Left Sea Turtle early and went around the corner to the Noan Resort so we could get full use of our free deck chair for the day on the beach! Added bonus was getting our clothes washing done for free.
A few more people had turned up for the weekend, but the kilometre long beach was still sparsely settled. Lovely! Three swims interspersed with lots of pages read of ‘Museum of Innocence’ written by Turkish Nobel Prize awardee Orhan Pamuk. It’s an intriguing tale of a guy who sets up a museum in tribute to an early lover he was never reunited with. It takes careful reading as each sentence is laden with philosophy about life and love, guilt and innocence, time and its passing. One particular premise took my fancy on this sunny shore of the Mediterranean– that time, though divided artificially into equal segments, does not have the segments pass equally. Some moments take an eternity to pass, and some years flit by in an instant. And the line connecting these moments, made me think of all the things happening at home unabated…of Elly looking after Nigel, of Oma needing higher doses of painkillers. Time is not a straight regular line; bit like my swimming really.
Election Day – Drymades to Gjirokaster – Sunday 21 June
What a timely decision it was to move camp. During the night there was a thunderous electrical storm and downpour that may have drowned us. The added bonus was that downstairs eating an early breakfast, the storm may have damaged the stereo system and we didn’t have to eat to the sounds of James Blount and Sia…again.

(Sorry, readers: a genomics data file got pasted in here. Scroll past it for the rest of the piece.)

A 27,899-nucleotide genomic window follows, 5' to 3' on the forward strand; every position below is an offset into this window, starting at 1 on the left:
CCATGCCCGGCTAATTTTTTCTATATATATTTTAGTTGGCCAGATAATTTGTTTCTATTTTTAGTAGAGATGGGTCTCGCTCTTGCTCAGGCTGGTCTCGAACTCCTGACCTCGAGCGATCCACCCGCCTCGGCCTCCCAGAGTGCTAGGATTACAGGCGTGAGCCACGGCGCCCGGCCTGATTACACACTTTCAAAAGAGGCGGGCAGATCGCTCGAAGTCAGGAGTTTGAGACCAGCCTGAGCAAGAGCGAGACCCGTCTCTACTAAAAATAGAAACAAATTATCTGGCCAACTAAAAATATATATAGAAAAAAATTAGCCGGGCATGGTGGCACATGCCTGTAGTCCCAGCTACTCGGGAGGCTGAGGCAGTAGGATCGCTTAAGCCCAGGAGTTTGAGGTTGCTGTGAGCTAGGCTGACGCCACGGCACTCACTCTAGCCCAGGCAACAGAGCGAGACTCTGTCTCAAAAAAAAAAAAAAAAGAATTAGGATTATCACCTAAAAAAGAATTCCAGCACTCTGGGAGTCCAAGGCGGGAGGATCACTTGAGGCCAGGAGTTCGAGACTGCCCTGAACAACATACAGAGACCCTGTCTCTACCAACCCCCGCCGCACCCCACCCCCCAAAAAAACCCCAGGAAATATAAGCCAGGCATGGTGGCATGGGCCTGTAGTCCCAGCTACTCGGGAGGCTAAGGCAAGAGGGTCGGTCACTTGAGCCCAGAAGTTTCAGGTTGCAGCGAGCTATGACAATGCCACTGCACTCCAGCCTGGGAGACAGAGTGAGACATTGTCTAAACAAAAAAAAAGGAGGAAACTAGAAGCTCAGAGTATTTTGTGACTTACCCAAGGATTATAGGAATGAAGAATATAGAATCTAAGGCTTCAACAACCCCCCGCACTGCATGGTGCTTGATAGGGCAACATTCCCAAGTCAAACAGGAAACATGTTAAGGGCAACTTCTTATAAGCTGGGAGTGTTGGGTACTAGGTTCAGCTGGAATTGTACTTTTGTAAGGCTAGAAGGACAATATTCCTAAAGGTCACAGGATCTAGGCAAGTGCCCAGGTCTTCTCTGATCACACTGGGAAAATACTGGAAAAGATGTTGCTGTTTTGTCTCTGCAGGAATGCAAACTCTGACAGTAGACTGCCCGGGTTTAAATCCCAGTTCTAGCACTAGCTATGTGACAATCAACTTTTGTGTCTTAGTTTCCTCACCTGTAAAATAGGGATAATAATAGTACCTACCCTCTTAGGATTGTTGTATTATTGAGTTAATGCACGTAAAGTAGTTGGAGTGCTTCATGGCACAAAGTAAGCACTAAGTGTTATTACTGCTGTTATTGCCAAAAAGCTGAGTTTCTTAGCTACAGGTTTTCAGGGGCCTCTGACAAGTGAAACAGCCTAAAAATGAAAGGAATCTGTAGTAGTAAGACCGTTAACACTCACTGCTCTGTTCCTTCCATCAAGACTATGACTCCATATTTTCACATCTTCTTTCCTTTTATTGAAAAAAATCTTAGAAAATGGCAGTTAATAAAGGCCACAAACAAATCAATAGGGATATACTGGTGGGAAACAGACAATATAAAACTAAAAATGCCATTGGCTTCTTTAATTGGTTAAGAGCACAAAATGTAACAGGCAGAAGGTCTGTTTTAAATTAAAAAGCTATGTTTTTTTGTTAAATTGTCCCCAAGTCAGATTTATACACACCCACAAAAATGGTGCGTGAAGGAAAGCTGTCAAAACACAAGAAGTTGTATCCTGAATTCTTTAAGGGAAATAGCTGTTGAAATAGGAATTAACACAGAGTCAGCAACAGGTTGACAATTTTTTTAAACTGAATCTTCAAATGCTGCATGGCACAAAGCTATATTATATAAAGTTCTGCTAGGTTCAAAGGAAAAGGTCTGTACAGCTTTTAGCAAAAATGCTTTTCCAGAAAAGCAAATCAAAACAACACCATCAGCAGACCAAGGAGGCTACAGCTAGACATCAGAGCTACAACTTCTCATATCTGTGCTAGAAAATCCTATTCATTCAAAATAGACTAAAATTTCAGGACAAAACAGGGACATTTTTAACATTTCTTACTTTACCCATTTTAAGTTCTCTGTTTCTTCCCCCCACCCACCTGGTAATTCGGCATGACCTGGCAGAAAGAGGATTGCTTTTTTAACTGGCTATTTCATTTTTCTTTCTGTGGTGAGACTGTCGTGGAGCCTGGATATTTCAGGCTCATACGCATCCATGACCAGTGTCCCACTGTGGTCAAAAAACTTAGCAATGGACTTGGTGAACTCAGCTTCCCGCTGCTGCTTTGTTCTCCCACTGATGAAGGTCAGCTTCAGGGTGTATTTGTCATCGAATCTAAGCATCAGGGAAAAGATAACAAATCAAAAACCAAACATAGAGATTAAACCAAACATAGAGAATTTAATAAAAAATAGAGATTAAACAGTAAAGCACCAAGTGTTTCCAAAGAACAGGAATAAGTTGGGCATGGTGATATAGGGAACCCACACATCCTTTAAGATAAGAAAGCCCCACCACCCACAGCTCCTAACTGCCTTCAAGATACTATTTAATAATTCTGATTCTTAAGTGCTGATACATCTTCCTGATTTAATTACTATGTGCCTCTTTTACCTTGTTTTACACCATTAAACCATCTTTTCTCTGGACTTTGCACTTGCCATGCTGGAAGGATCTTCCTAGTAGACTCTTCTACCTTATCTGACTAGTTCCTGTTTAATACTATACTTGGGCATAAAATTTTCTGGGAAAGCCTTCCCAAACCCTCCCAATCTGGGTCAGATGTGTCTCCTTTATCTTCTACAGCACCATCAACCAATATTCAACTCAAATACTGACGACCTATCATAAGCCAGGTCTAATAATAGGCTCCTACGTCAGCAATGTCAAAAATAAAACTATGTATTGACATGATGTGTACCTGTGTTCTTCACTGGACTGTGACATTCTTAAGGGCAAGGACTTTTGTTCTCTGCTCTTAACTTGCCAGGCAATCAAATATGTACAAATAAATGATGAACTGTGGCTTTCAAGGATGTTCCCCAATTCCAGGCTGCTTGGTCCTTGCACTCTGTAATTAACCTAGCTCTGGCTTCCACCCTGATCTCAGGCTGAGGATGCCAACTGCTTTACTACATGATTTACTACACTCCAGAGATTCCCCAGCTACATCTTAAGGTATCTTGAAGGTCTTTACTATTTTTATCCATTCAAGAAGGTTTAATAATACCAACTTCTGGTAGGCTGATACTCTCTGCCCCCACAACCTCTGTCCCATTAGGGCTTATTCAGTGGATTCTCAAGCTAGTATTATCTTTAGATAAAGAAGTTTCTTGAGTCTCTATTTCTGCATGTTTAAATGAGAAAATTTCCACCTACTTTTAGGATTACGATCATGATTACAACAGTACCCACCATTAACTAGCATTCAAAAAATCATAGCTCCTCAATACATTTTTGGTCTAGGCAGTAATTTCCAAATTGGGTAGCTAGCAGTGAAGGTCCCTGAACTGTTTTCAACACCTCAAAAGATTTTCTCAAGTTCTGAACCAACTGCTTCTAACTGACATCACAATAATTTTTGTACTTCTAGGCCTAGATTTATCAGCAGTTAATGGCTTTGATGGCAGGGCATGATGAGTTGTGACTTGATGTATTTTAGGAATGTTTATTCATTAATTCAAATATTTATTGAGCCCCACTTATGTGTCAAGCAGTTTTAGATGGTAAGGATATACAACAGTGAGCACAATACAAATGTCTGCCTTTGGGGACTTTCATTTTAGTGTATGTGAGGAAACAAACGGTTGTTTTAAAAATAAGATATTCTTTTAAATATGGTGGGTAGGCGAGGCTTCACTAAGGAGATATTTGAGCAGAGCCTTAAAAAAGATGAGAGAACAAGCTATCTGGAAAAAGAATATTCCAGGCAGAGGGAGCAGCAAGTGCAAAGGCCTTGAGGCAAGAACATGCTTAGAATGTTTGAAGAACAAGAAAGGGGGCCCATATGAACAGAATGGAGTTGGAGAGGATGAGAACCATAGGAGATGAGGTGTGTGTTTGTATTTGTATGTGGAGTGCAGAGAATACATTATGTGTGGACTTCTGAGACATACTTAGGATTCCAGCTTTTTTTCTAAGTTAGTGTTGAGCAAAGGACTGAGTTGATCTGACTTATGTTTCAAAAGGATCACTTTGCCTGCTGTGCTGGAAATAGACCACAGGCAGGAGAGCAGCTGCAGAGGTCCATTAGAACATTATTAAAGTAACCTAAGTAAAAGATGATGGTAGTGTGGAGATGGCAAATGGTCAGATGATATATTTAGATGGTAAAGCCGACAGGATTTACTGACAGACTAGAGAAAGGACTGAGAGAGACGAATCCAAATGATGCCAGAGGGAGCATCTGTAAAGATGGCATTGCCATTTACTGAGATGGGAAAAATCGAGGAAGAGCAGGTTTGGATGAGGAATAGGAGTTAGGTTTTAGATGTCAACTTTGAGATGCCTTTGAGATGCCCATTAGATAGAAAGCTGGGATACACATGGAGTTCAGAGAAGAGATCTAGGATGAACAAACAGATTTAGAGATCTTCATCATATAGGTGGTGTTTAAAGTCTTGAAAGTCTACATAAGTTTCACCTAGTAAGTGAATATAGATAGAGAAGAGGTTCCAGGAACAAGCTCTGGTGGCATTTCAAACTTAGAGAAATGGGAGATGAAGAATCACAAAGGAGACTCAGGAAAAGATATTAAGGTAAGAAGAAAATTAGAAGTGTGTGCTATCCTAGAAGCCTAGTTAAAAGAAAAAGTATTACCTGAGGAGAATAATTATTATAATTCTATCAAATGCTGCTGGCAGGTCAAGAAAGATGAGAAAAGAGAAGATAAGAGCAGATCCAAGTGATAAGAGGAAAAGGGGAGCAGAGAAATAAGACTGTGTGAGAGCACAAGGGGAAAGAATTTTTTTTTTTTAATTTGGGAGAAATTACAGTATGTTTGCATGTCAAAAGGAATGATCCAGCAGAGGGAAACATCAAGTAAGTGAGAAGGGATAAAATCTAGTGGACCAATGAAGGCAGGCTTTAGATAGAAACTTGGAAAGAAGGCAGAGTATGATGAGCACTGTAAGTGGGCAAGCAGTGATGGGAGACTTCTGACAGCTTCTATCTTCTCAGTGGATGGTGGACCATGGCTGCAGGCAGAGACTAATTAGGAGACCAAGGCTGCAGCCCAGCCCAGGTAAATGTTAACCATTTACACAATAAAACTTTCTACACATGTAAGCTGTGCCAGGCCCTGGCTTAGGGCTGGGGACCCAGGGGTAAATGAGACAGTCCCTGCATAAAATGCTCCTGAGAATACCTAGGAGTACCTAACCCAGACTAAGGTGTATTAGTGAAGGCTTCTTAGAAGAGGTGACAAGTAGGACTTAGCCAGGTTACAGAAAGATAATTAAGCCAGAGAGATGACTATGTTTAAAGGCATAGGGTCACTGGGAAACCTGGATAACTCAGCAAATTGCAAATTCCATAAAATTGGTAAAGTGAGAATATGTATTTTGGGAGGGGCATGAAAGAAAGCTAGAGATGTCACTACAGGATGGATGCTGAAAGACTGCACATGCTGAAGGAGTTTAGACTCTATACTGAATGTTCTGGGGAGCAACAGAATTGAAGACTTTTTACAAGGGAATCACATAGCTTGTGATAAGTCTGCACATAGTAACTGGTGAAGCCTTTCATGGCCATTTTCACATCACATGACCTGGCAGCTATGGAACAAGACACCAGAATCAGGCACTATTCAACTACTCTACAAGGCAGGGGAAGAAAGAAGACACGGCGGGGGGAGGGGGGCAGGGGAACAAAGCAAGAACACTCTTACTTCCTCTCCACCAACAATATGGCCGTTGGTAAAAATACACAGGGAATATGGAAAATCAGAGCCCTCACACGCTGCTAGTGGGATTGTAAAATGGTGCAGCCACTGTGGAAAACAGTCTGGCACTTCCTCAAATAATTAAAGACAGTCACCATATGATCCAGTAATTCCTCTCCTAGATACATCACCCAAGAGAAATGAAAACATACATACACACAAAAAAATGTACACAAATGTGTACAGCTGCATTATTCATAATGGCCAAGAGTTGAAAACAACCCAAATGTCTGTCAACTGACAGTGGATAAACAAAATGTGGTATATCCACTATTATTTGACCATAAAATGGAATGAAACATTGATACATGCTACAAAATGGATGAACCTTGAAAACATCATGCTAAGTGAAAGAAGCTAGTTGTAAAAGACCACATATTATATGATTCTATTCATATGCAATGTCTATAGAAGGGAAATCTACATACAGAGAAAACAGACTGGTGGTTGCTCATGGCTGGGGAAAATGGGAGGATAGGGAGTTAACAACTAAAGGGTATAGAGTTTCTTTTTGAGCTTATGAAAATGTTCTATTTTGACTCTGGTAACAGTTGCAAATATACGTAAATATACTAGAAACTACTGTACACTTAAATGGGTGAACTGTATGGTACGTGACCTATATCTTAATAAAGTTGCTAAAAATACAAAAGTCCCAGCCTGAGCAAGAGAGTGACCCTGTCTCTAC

Luckily also, one of the hotel workers drove us up the steep hill with all our luggage to wait for the furgon to Himare. Another spectacular coastline journey, and we were in the next ‘beach’ town waiting for a connection onwards. Just unloaded onto the footpath and a private ‘taxi’ rolled up. “Where are you going? Sarande. I will take you. 500lek per person”. “Sorry, we will take the bus. Or 350lek?” I reply. “Nooo – the bus is 400.” “Ok, 400”. He accepts and we are in a Mercedes with 2 other blokes heading south. They spoke good English so again it was full on conversation comparing countries, taxi drivers, and politics. They came from the north but had chosen not to vote as it is not compulsory and they were disillusioned with government. Only a brief wait in Sarande before the furgon to Gjiorkaster departed so the 150km trip that could have taken all day ended up being only 4 hours and $9AUD. Bonus.
It was interesting seeing the changes in Gjiorkaster in the three years since our previous visit. Approach roads had been renewed, more of the distinctive grey, stone walled and roofed Ottoman houses were restored, and business premises had been facelifted with new windows, paint and fittings. Foreign philanthropic money, and foreign visitors have been trickling in of late.